verse 47: “Again, the kingdom of heaven is like a net that was thrown into the sea and caught fish of every kind; when it was full, they drew it ashore, and sat down, and put the good into baskets but threw out the bad.”

When the fishermen cast out their nets in the Sea of Galilee, they were wanted to catch three types of fish: sardines, barbels, and musht. These were the staple fish diet of the population. Of course, when the nets were drawn back to shore, they wouldn’t just have been full of sardines, barbels and musht. There were 23 species of fish in the Sea of Galilee at that time. So alongside the wanted fish, their nets would have been full of Cat-fish and Anchor, both considered unclean to the Jewish people, eels and shellfish and all sorts of other fish too. The trawl would bring together the clean and the unclean, the good and the bad, and the task of the fisherman was to separate them out ready for the market place. Fishing was a messy business.

Churches that are reaching out become messy places where mistakes are made, children will be noisy because they are having fun, and alcoholics and drug addicts will find a welcome.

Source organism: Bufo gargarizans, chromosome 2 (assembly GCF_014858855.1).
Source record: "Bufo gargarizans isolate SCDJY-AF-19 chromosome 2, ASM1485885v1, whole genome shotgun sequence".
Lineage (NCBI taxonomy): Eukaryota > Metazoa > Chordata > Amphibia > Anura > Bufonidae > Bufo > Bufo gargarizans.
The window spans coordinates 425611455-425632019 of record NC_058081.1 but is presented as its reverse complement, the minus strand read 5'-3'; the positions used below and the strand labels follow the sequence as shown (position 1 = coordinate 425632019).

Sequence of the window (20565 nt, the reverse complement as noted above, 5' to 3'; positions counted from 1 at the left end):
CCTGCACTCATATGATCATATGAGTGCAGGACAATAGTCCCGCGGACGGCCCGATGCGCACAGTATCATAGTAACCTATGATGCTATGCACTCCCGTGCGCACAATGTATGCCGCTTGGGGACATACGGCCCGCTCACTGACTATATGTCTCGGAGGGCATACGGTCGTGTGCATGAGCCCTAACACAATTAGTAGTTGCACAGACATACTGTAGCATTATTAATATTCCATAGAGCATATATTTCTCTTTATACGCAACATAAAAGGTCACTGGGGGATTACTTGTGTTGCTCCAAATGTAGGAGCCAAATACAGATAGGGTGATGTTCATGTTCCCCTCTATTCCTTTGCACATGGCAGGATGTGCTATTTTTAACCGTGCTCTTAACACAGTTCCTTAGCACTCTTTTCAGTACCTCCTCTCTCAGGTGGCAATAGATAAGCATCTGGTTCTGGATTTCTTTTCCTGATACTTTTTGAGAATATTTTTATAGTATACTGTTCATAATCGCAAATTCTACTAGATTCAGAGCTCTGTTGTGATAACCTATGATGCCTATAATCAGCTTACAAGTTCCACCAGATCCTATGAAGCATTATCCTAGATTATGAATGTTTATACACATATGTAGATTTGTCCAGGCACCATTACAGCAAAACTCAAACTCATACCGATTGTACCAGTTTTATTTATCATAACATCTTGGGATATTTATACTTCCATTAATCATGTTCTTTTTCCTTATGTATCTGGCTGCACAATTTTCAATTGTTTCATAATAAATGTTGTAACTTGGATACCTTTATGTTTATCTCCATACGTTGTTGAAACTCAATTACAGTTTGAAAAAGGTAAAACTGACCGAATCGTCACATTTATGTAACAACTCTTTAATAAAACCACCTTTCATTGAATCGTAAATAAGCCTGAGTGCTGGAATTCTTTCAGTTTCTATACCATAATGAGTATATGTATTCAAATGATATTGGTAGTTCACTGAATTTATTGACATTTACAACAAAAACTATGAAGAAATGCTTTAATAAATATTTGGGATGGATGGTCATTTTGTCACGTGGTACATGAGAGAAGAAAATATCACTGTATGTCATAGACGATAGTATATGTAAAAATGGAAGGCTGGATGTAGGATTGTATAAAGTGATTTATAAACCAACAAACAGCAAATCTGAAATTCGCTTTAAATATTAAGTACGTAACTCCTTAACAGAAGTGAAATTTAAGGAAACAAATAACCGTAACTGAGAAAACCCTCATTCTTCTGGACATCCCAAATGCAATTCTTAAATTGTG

It is God alone who decides who and what is in or out of his Kingdom. There will come a day when Jesus will reign and every eye will see him. The Kingdom of heaven will be seen not hidden.

Until that day we continue remembering that in Christ we have the pearl of great price and no one will separate us from him.

In what ways are we enabling the Kingdom of heaven to grow? Are we like a mustard seed providing safety and nurture for others, like yeast growing, like buried treasure, like a merchant searching for the pearl of greatest price so that others might see its beauty and like a fishing net bringing others in.

It’s seems more difficult because of the current restrictions over COVID 19 and social separation to be agents of growth. Most of the growth in the parables, however was hidden.

In times of suffering and weakness, such as the time we are in, Paul in Romans assures us that we can still be agents of growth for the “Holy Spirit helps us to pray with sighs too deep for words.” He prays through our emotion in words we do not understand for us and all the saints. He knows how to pray when we don’t, knowing the mind of God. He assures us that God loves us and nothing can separate us from him.

We are part of God’s large family, members of his Kingdom, called according to his purpose. Lord, “May your Kingdom come.”

Generous God,

you give us gifts and make them grow:

though our faith is small as mustard seed,

make it grow to your glory

and the flourishing of your kingdom;

through Jesus Christ our Lord. AMEN